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Foreign buyers aren’t harming Montreal housing market: National Bank CEO

A house for sale in Montreal.

Christinne Muschi/The Globe and Mail

Foreigners are snapping up more real estate in the Montreal area, but the top executive of National Bank of Canada says supply and demand for housing are still "in balance" in the country's second-largest city.

Chief executive officer Louis Vachon said Friday non-resident buyers are gravitating to three upscale or Anglophone neighbourhoods in and around Montreal: Mount Royal, the affluent enclave of Westmount and the West Island.

"We've seen, in some of these markets, up to 20 to 30 per cent of the new buyers have been non-resident buyers," Mr. Vachon added in a phone interview Friday after the bank's annual shareholders meeting in Montreal. "But, so far, it's not been big enough to throw the market out of equilibrium."

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His comments come one day after the Ontario government unveiled a 16-point package that aims to curb runaway home prices in the overheated Greater Toronto Area market. The measures include a 15-per-cent tax on foreign buyers, as well as the green light to Toronto, and potentially other nearby cities, to introduce a property tax on vacant homes.

Politicians in Ontario are following a path blazed by their colleagues in British Columbia and Vancouver, who introduced similar rules last year in a bid to restore housing affordability.

Mr. Vachon, who heads up the smallest of the Big Six lenders, welcomed the steps Ontario is taking, adding that they did not come as a surprise. National Bank is more exposed to Quebec than it is to Ontario.

At the end of the first-quarter, National Bank said 55 per cent of its residential mortgage portfolio consisted of loans extended in Quebec. Ontario made up 25 per cent, while Alberta compromised 8 per cent.

National Bank has been changing how it originates mortgages. Last year, it opted to consolidate its relationship with third-party mortgage brokers to a single provider – Toronto-based Paradigm Quest Inc. – and bolstered its risk parameters for residential lending in Ontario.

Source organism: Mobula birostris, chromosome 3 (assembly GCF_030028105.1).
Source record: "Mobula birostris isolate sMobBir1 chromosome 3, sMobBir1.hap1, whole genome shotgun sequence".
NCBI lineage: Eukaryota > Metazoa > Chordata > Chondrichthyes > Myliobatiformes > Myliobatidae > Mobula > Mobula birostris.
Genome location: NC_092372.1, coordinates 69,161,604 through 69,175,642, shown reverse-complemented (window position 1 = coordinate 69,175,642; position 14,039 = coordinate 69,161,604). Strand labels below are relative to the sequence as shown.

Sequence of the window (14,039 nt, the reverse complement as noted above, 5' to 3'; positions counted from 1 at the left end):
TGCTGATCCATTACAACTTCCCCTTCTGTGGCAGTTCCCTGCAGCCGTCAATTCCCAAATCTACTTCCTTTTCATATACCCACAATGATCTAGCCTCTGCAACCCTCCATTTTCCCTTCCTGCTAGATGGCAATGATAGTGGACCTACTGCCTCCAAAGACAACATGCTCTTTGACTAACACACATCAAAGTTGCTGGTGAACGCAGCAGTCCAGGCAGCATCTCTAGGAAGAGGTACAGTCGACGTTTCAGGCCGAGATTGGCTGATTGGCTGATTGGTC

But Mr. Vachon says the Montreal market is not built the same way as Toronto and Vancouver. Mainly, it has fewer land constraints for building and lower immigration targets.

The Quebec Federation of Real Estate Boards echoed Mr. Vachon's remarks Friday in a press release, saying the new rules in Ontario could increase the presence of non-resident buyers in Montreal, but that it "does not expect any major short-term impacts."

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But it said just 1.5 per cent of home buyers in Montreal are foreign, citing data from Canada Mortgage and Housing Corporation. In comparison, it said the B.C. government estimates the proportion of foreign buyers in the Vancouver area is 9.7 per cent, while the Toronto Real Estate Board estimates this figure is nearly 5 per cent in the Toronto area.

Policy makers across the country have been paying close attention to home prices in their cities and towns, as locals are getting shut out of the market. Quebec Finance Minister Carlos Leitao said in an earlier interview that the province has "a well-functioning, balanced" housing market. He added that he welcomes foreign investment in real estate just not speculation.

"Housing is affordable in Quebec and Montreal," he said. "We want it to remain that way."

With a report from Nicolas Van Praet

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Video: Foreign buyer tax, expanded rent control in Ontario housing plan (The Canadian Press)
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About the Author
Capital Markets Reporter

Christina Pellegrini is a reporter at The Globe and Mail and a regular contributor to Streetwise, covering capital markets, the exchange business and market structure.She writes about the capital markets divisions of BMO, CIBC and National Bank; independent brokerages such as Canaccord Genuity; and the Canadian operations of foreign dealers including JP Morgan, Goldman Sachs, Credit Suisse and Citigroup. More

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